"The premier says he is tired of taking bullets for the union, but in this case, our prudence helped him dodge one."

After Ontario Premier Doug Ford accused inspectors of doing their job by phone instead of in-person, the Ontario Public Service Employees Union fired back, saying Ford was misinformed. #onpoli

In response, Ford doubled down on his statements. "The premier's comments stand," said a spokesperson for his office, Ivana Yelich, in an email.

Ontario's long-term care homes have been ravaged by COVID-19. The virus disproportionately kills elderly patients and those with pre-existing conditions, a vulnerability that was worsened in the homes by long-standing problems with underfunding and low staffing levels.

On April 22, Ford called for military assistance in five of the province's hardest-hit homes, and troops were deployed in early May. Earlier this week, a Canadian Armed Forces report revealed disturbing conditions inside the facilities, alleging abuse, neglect, insect infestations, a lack of proper infection control and one choking incident that may have led to a patient's death. The province announced it would take over four of the five homes mentioned in the report Wednesday, plus a fifth home that wasn't included.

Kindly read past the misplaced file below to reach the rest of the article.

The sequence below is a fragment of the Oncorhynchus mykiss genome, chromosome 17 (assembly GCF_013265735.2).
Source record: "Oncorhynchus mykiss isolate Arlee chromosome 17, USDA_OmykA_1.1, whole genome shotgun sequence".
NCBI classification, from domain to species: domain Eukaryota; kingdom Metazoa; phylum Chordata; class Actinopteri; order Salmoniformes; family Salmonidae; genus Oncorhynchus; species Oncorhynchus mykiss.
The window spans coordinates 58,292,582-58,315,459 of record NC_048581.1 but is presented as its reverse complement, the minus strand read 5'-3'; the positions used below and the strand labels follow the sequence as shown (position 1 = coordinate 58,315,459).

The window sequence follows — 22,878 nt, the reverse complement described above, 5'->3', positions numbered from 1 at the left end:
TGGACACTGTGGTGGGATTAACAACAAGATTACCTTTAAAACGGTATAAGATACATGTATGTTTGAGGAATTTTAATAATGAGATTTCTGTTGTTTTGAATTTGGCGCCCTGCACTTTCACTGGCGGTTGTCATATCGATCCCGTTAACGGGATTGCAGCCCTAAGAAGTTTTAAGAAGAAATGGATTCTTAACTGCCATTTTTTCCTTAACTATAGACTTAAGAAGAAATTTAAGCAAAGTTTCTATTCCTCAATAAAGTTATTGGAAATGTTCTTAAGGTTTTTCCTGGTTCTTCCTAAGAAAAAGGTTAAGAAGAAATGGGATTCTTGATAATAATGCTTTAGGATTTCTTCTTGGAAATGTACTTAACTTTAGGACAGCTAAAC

It wasn't immediately clear when inspectors may have allegedly stopped entering the homes, which facilities may have gone without in-person inspections and how long that went on. Ford said Thursday that inspectors are now back in the homes, and credited Thomas for making that happen.

Ford also incorrectly accused the media of knowing about the problem, but not reporting it. In fact, CBC News first reported on May 7 that inspections were taking place over the phone inside one Toronto long-term care facility. Thursday was the first time Ford, who has given daily pandemic press conferences since March, discussed the issue publicly.